Vaccination rates in teens improve, according to 2016 NIS-Teen data

By Liz Meszaros, MDLinx
Published September 4, 2017

Key Takeaways

Vaccination coverage in teens has continued to improve, but there is still room for improvement, especially in increasing human papillomavirus (HPV) vaccination coverage, according to a recent report from researchers at the Centers for Disease Control & Prevention (CDC), published in Morbidity and Mortality Weekly Report (MMWR).

“Adolescent vaccination coverage continues to improve, but opportunity remains to increase HPV-associated cancer prevention. A better understanding of reasons for differences in HPV vaccination by metropolitan statistical area (MSA) might identify appropriate strategies to improve coverage. Protection against vaccine-preventable diseases will be increased if clinicians consistently recommend and simultaneously administer tetanus, diphtheria, and acellular pertussis (Tdap), meningococcal conjugate (MenACWY), and HPV vaccines at age 11–12 years,” wrote Tanya Y. Walker, MPH, Immunization Services Division, National Center for Immunization and Respiratory Diseases, Centers for Disease Control & Prevention (CDC), Atlanta, GA, and colleagues.

These researchers from the CDC estimated adolescent vaccination coverage in the United States using data from the 2016 National Immunization Survey-Teen (NIS-Teen), an annual survey in which data on vaccines received by adolescents aged 13-17 years in the 50 states, District of Columbia, selected local areas, and territories is collected. The survey is conducted with parents and guardians of eligible adolescents identified via a random-digit-dialed sample of landline and cellular telephone numbers.

They included 20,475 adolescents (9,661 females, 10,814 males) who were aged 13 to 17 years old, who participated in NIS-Teen.

In 2016, HPV vaccination coverage of ≥ 1 dose was 60.4% (65.1% females; 56.0% males). A full 43.4% were updated on the recommended HPV vaccination series (49.5% females; 37.5% males). Between 2015 and 2016, overall HPV vaccination coverage increased for ≥ 1 dose by 4.3 percentage points (6.2 males), for ≥ 2 doses by 3.8 percentage points (2.8 females; 4.6 males), and for ≥ 3 doses by 2.2. percentage points (3.4 males).

Between 2015 and 2016, coverage with ≥ 1 tetanus, diphtheria, and acellular pertussis vaccine (Tdap) dose increased by 1.6 percentage points, to 88.0%. In adolescents with no history of varicella disease, coverage with ≥ 2 varicella vaccine doses increased by 2.5 percentage points, to 85.6%. During the same period coverage with ≥ 2 MenACWY doses increased by 5.8 percentage points, to 39.1% among those aged 17 years.

Researchers also found that coverage with Tdap and MenACWY was similar for each age group. In teens aged 17 years, HVP coverage was higher overall, and by sex, with the exception of up-do-date HPV status among males, which was highest among males aged 16 years. In adolescents aged 13 years, HPV vaccination coverage was similar in females and males, and among those aged 17, it was 14 to 23 percentage points higher among females.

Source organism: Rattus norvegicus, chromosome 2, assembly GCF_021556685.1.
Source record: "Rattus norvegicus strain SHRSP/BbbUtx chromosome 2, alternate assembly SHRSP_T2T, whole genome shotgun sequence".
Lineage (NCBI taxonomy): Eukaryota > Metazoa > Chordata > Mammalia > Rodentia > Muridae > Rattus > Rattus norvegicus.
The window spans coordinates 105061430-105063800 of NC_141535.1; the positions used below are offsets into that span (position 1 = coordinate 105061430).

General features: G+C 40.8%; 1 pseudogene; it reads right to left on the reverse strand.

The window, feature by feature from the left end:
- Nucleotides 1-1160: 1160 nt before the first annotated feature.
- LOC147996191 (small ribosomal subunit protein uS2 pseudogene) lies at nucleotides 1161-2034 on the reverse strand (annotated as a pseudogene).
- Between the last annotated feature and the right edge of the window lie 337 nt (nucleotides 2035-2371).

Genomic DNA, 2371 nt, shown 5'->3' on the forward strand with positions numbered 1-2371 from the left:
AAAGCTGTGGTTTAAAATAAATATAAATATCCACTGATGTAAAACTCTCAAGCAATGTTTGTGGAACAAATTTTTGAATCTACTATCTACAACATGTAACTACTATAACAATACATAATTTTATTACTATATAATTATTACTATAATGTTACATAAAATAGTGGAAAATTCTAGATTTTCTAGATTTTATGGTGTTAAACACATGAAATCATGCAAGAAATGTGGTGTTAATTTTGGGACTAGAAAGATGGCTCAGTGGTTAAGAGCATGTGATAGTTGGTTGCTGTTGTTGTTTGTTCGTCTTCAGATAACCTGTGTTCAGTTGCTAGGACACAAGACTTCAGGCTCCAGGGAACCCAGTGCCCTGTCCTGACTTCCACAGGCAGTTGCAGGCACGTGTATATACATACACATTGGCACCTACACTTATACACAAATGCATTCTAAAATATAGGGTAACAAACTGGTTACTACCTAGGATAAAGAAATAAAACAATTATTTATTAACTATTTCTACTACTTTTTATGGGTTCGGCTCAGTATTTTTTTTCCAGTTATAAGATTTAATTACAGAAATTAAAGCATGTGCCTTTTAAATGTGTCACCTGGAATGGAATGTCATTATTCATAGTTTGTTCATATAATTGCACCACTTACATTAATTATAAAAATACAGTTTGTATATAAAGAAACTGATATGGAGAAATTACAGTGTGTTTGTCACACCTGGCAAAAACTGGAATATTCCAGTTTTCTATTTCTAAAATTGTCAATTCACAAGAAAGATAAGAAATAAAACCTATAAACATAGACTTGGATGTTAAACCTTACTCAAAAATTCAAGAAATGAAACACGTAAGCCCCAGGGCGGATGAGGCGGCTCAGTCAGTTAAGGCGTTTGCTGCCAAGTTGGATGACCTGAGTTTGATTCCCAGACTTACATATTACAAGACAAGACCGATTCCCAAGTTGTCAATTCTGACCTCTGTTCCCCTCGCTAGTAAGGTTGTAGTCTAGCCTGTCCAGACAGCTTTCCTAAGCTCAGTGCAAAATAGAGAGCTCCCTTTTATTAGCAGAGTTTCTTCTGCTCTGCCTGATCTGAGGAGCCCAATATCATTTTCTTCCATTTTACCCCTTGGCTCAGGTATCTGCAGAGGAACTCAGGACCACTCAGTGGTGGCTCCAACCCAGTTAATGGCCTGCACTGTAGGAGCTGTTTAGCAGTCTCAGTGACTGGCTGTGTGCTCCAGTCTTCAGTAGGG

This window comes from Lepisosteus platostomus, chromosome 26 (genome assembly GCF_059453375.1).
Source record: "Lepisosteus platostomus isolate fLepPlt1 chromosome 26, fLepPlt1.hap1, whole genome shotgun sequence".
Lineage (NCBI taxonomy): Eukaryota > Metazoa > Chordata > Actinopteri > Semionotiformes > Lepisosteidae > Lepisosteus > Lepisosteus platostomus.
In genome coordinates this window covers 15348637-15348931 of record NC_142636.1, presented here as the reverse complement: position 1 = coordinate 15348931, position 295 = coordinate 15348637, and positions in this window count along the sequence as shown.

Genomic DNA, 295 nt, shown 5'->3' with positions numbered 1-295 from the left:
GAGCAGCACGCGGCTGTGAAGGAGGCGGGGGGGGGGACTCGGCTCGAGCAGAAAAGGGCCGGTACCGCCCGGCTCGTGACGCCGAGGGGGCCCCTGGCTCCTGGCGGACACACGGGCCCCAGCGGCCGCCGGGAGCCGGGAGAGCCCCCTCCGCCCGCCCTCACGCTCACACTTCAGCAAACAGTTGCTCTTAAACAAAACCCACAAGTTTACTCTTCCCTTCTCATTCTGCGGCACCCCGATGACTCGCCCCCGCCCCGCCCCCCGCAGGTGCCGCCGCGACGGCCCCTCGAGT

Poverty status did not affect coverage with Tdap, MenACWY, MMR vaccine, hepatitis B vaccine, and ≥ 2 doses of varicella vaccine. HPV coverage, however, was higher in adolescents who lived below the federal poverty level compared with those living at or above it (overall, 12.9 percentage points, and 8.4 percentage points higher for ≥ 1 dose coverage and up-to-date status, respectively).

Coverage with HPV was 13 to 17 percentage points lower for adolescents living in non-MSA areas, and 5 to 8 percentage points lower in those living in MSA non-central city areas, compared with those in MSA central cities.

Among teens living in non-MSA areas, coverage with greater than or equal to tone MenACWY dose and greater than or equal to two varicella disease were 9.5 and 4.5 percentage points lower, respectively, compared with those living in MSA central cities.

Researchers found that adolescents living in non-MSA areas were more likely to have all reported vaccination providers from public facilities (30.4%) compared with those living in MSA non-central cities (10.3%), and MSA central cities (14.4%).

Vaccination coverage varied by state, with coverage with ≥ 1 Tdap dose ranging from 77.5% in South Carolina, to 96.7% in Massachusetts. Coverage with ≥ 1 dose MenACWY ranged from 54.2% in Wyoming, to 96.4% in Rhode Island.

In girls, ≥ 1 dose HPV vaccination coverage ranged from 47.8% in Mississippi, to 90.1% in Rhode Island. In boys, coverage ranged from 36.9% in Indiana and Wyoming, to 87.8% in Rhode Island.

Among girls, HPV up-to-date estimates ranged from 30.8% in South Carolina, to 73.0% in Rhode Island. In boys, it ranged from 19.9% in Wyoming, to 68.7% in Rhode Island.

From 2013 to 2016, coverage with ≥ 1 dose HPV vaccination increased by an overage of 5.0 percentage points per year nationally. The greatest statistically significant average annual increases were seen in New York City (7.7 percentage points), Nevada (7.6 percentage points), Maryland (7.4 percentage points), Guam (7.3 percentage points), New York, (7.2 percentage points), and Alaska (7.1 percentage points).

“Adolescent vaccination coverage can be increased, and the gap between HPV vaccination coverage and coverage with Tdap and ≥ 1-dose MenACWY can be closed with increased implementation of effective strategies. Providers should use every visit to review vaccination histories, provide strong clinical recommendations for HPV and other recommended vaccines, and implement systems to eliminate or minimize missed opportunities (eg, standing orders, provider reminders, patient reminder or recall, and use of immunization information systems) (https://www.thecommunityguide.org/topic/vaccination),” concluded these authors.

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